At some point, the idea of “zero” came to be considered as a number. If the farmer does not have any sheep, then the number of sheep that the farmer owns is zero. We call the set of natural numbers plus the number zero the whole numbers.
Whole Numbers
Natural Numbers together with “zero”
0, 1, 2, 3, 4, 5, . . .
About the Number ZeroWhat is zero? Is it a number? How can the number of nothing be a number? Is zero nothing, or is it something?Well, before this starts to sound like a Zen koan, let’s look at how we use the numeral “0.” Arab and Indian scholars were the first to use zero to develop the place-value number system that we use today. When we write a number, we use only the ten numerals 0, 1, 2, 3,...

...2013 MTAP-DepEd Program of Excellence Mathematics Grade 1 Session 1
I. Read the following numbers.
1. 89 2. 106 3. 736 4. 245 5. 899
6. 302 7. 720 8. 1200 9. 5075 10. 7001
II. What is the place value of each underlined digit? Give the value of each underlined digit. Give the answers orally.
A B C D E F
1. 601 215 520 1,364 5, 055 8, 762
2. 740 806 810 1, 099 3, 456 9, 575
3. 108 888 2, 256 9, 302 2, 890 8, 359
III. Match Column A with Column B. Write the letter of the correct answer.
A B
1. _____ 2 tens and 6 ones a. 1 218
2. _____ 2 tens and 4 ones b. 539
3. _____ 3 tens and 2 ones c. 26
4. _____ 5. hundreds 3 tens and 9 ones d. 310
5. _____ 3 hundreds 1 tens and 0 ones e. 24
6. _____ 2 hundreds 4 tens and 5 ones f. 7 227
7. _____ 1 thousand, 2 hundreds 1 tens and 8 ones g. 32
8. _____ 3 thousands, 0 hundreds 4 tens and 4 ones h. 245
9. _____ 7 thousands, 2 hundreds 2 tens and 7 ones i. 5 830
10. _____ 5 thousands, 8 hundreds 3 tens and 0 ones j. 3 044
IV. Fill in the blanks with the missing values.
1. 600 + 40 + ___ = 646 2. 800 + 50 + ___ = 857
3. 10 + 800 + ___ = 810 4. 80 + ____ + 8 = 388
5. ___ + 500 + 6 = 516 6. 200 + ____ + 6 + ____= 1 236
7. ____ + 600 + ___ + 8 = 3...

844 Words |
3 Pages

Share this Document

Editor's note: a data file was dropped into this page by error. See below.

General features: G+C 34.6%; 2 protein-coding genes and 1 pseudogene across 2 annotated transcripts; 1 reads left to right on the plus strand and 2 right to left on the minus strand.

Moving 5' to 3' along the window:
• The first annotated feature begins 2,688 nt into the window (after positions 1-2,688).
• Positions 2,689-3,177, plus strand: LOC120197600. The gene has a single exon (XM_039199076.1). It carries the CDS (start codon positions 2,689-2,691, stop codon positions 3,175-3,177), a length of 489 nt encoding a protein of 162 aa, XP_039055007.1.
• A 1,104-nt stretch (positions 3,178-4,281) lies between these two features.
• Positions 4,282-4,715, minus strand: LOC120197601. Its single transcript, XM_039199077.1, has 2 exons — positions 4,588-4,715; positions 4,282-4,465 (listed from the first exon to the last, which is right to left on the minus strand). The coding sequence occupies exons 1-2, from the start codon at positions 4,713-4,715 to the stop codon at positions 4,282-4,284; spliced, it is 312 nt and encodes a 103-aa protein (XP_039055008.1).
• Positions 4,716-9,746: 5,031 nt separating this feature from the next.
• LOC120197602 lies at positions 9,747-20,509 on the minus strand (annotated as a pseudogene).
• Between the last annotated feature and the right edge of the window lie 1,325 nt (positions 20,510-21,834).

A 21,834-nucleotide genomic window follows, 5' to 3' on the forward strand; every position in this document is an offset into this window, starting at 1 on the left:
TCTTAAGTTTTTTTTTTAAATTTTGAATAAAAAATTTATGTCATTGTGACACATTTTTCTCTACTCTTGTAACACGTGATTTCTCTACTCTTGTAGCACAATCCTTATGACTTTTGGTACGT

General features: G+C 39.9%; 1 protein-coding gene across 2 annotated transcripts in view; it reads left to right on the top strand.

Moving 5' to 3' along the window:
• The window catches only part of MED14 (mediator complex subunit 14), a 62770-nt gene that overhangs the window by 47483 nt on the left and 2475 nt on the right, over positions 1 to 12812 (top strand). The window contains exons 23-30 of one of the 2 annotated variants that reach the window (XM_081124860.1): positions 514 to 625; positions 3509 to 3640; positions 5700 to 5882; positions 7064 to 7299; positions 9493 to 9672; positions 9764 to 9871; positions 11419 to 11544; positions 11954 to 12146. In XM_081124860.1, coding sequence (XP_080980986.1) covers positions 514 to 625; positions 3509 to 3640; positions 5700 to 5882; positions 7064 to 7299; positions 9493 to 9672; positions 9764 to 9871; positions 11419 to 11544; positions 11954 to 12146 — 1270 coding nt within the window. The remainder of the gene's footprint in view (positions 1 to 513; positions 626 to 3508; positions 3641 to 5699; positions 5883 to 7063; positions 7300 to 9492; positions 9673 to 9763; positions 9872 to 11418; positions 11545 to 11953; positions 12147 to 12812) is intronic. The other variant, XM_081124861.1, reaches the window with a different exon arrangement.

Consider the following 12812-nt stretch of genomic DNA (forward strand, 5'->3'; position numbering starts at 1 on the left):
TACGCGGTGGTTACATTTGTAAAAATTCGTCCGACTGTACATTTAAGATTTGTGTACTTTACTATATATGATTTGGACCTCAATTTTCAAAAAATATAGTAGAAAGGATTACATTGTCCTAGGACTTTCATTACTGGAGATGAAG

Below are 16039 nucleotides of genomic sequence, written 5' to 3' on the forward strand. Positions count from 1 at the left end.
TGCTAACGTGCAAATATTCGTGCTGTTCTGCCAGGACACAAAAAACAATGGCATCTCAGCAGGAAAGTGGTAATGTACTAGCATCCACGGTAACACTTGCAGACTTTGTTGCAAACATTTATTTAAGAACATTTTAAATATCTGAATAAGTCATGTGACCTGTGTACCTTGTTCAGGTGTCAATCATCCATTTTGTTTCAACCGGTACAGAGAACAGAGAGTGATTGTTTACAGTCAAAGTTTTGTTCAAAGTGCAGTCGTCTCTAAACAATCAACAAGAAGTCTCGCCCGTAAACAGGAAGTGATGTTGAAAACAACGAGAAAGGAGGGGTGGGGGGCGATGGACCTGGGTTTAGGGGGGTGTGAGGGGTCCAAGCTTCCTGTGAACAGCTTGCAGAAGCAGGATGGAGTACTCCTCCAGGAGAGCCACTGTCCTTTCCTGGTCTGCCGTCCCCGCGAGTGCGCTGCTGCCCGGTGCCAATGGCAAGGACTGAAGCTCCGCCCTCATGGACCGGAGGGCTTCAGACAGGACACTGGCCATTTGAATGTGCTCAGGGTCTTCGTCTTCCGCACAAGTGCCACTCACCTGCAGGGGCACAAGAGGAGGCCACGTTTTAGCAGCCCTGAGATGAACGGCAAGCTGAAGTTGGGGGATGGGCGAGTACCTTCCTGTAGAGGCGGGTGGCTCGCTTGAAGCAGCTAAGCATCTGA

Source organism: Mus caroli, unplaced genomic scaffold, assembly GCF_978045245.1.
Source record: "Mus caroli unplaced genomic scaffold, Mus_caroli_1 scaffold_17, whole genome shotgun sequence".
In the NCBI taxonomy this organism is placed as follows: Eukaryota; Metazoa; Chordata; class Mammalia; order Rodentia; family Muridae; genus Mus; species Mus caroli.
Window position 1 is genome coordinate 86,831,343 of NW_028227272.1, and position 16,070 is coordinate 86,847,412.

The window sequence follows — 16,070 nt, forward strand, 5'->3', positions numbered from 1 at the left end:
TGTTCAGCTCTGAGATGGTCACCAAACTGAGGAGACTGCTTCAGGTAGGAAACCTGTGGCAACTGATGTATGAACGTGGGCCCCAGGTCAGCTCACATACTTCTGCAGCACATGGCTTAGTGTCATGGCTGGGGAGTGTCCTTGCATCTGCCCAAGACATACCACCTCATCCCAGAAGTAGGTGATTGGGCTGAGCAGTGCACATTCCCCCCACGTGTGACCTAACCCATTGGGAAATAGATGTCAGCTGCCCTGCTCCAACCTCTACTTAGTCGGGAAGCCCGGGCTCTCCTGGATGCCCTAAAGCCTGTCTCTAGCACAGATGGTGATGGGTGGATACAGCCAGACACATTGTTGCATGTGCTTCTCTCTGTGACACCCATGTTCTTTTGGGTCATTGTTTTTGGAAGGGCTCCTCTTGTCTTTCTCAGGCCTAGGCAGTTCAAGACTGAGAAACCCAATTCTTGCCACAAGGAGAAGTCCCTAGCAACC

{"hostname":"studymode.com","essaysImgCdnUrl":"\/\/images-study.netdna-ssl.com\/pi\/","useDefaultThumbs":true,"defaultThumbImgs":["\/\/stm-study.netdna-ssl.com\/stm\/images\/placeholders\/default_paper_1.png","\/\/stm-study.netdna-ssl.com\/stm\/images\/placeholders\/default_paper_2.png","\/\/stm-study.netdna-ssl.com\/stm\/images\/placeholders\/default_paper_3.png","\/\/stm-study.netdna-ssl.com\/stm\/images\/placeholders\/default_paper_4.png","\/\/stm-study.netdna-ssl.com\/stm\/images\/placeholders\/default_paper_5.png"],"thumb_default_size":"160x220","thumb_ac_size":"80x110","isPayOrJoin":false,"essayUpload":false,"site_id":1,"autoComplete":false,"isPremiumCountry":false,"userCountryCode":"US","logPixelPath":"\/\/www.smhpix.com\/pixel.gif","tracking_url":"\/\/www.smhpix.com\/pixel.gif","cookies":{"unlimitedBanner":"off"},"essay":{"essayId":35728243,"categoryName":null,"categoryParentId":null,"currentPage":1,"format":"text","pageMeta":{"text":{"startPage":1,"endPage":2,"pageRange":"1-2","totalPages":2}},"access":"premium","title":"Number Line Model: Adding and Subtracting of Signed Integers","additionalIds":[],"additional":[],"loadedPages":{"html":[],"text":[1,2]}},"user":null,"canonicalUrl":"http:\/\/www.studymode.com\/essays\/Number-Line-Model-Adding-And-Subtracting-985261.html","pagesPerLoad":50,"userType":"member_guest","ct":10,"ndocs":"1,500,000","pdocs":"6,000","cc":"10_PERCENT_1MO_AND_6MO","signUpUrl":"https:\/\/www.studymode.com\/signup\/","joinUrl":"https:\/\/www.studymode.com\/join","payPlanUrl":"\/checkout\/pay","upgradeUrl":"\/checkout\/upgrade","freeTrialUrl":"https:\/\/www.studymode.com\/signup\/?redirectUrl=https%3A%2F%2Fwww.studymode.com%2Fcheckout%2Fpay%2Ffree-trial\u0026bypassPaymentPage=1","showModal":"get-access","showModalUrl":"https:\/\/www.studymode.com\/signup\/?redirectUrl=https%3A%2F%2Fwww.studymode.com%2Fjoin","joinFreeUrl":"\/essays\/?newuser=1","siteId":1,"facebook":{"clientId":"306058689489023","version":"v2.8","language":"en_US"}}